Justin Verlander is the only other guy with 100+ wins who catches my eye as possibly having a HOF career (126 wins at 30, signed for another 7 years after this one so 200+ is very likely unless he gets seriously hurt at some point). That'll help guys like Hudson, Zito and Sabathia as by the time they are qualified for the HOF most of the greats of the last era will be gone from the ballot (with any luck) and unless a new wave of 'wow' shows up they'll look like the best of the batch to some voters.
The big one is Win Percentage, he's in the top 30 of all time and likely to stay there. He's never had a losing season. I think the stat is anyone eligible with 200+ wins and more than 100 games over .500 is in. Hudson has a pretty good shot at that (95 over right now).
Player IP GS ERA+ WChristy Mathewson 2275.0 267 136 174Don Drysdale 1945.0 262 124 123Hal Newhouser 1894.0 236 139 131Fernando Valenzuela 1805.2 234 116 113Dwight Gooden 1713.2 236 122 132Vida Blue 1666.0 224 121 110Felix Hernandez 1620.1 238 127 98Frank Tanana 1615.1 218 118 102Sam McDowell 1590.0 225 117 89CC Sabathia 1406.1 219 115 100
Pettitte would have been a lock without the PED use imo,...
One factor that I am pretty sure is going to come into play sometime (and perhaps already has) is how many people you want in your Hall of Fame. Do you want the same percentage of the total players in each decade to go in the Hall, or do you want the same raw number of players in the Hall from the 2010s as from the 1910s? This is not an easy question. There are a lot of tradeoffs involved. The Hall of Merit is struggling with this issue now, and has been at least since I started voting there about five years ago. Hudson is one of the guys whose candidacy rests entirely on what decision the voters make. If they decide to limit the raw numbers from current years, Hudson will not go in. If they try to match the percentage of early players who made the Hall, he might very well get there. - Brock Hanke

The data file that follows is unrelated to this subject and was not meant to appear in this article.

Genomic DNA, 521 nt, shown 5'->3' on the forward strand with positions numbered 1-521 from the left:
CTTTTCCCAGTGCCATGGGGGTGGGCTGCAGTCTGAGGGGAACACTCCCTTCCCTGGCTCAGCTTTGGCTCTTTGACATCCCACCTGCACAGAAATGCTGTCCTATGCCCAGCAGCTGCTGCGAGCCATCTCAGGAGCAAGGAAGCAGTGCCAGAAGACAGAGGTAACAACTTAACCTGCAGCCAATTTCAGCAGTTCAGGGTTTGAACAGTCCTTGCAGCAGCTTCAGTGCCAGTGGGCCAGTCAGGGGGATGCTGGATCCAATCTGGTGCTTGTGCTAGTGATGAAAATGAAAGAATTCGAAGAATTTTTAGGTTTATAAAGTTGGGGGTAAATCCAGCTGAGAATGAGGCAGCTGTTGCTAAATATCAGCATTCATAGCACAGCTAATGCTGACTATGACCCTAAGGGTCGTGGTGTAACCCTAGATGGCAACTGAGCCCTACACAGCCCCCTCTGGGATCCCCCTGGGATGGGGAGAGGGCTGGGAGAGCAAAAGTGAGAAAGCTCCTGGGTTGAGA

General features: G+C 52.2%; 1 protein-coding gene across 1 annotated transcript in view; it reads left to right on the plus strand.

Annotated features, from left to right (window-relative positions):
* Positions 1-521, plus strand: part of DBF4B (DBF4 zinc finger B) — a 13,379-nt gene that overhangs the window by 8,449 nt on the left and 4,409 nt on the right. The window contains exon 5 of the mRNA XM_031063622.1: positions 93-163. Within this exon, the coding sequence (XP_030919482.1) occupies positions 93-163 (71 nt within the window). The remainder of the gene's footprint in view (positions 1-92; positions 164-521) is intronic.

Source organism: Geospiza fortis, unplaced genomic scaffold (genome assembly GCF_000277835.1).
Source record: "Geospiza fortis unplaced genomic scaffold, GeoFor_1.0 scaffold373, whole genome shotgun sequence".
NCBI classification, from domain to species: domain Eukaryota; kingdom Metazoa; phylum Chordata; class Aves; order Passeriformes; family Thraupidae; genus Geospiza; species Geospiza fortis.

Schilling - hard to say, should be in
Smoltz - safe bet to be in well before Pettite is on a ballot
I agree with most of your analysis.... I just can't see how voters would be able to separate Smoltz from Schilling, with Smoltz being the one going in.
Really? It's pretty simple: Smotlz pitching more innings, had a lower ERA, and also has 150 saves from three years as a dominant closer. They had the same number of wins.
I'm trying to think like HOF voters... they tend to look at total wins, dominance, major highlights, and storyline.
That means, without PEDs and Clemens, he would likely be the best pitcher on the ballot for quite a few years if he didn't get in quickly and that is a major asset to getting voted in.
Player IP GS ERA+ WTed Lyons 4161.0 484 118 260Red Faber 4086.2 483 119 254Vic Willis 3996.0 471 117 249Bob Feller 3827.0 484 122 266Jim Bunning 3760.1 519 115 224Luis Tiant 3486.1 484 114 229Don Drysdale 3432.0 465 121 209Vida Blue 3343.1 473 108 209Chuck Finley 3197.1 467 115 200Milt Pappas 3186.0 465 110 209Andy Pettitte 3153.0 494 118 248Orel Hershiser 3130.1 466 112 204
Guys just don't pitch as many innings per start anymore; should that matter, though?
True, they don't have as much value as individual starters used to; but individual starters used to have a crazily disproportionate amount of value, compared to their teammates.
You must be Registered and Logged In to post comments.
Login to Join (1 members)
Page rendered in 3.3545 seconds, 74 querie(s) executed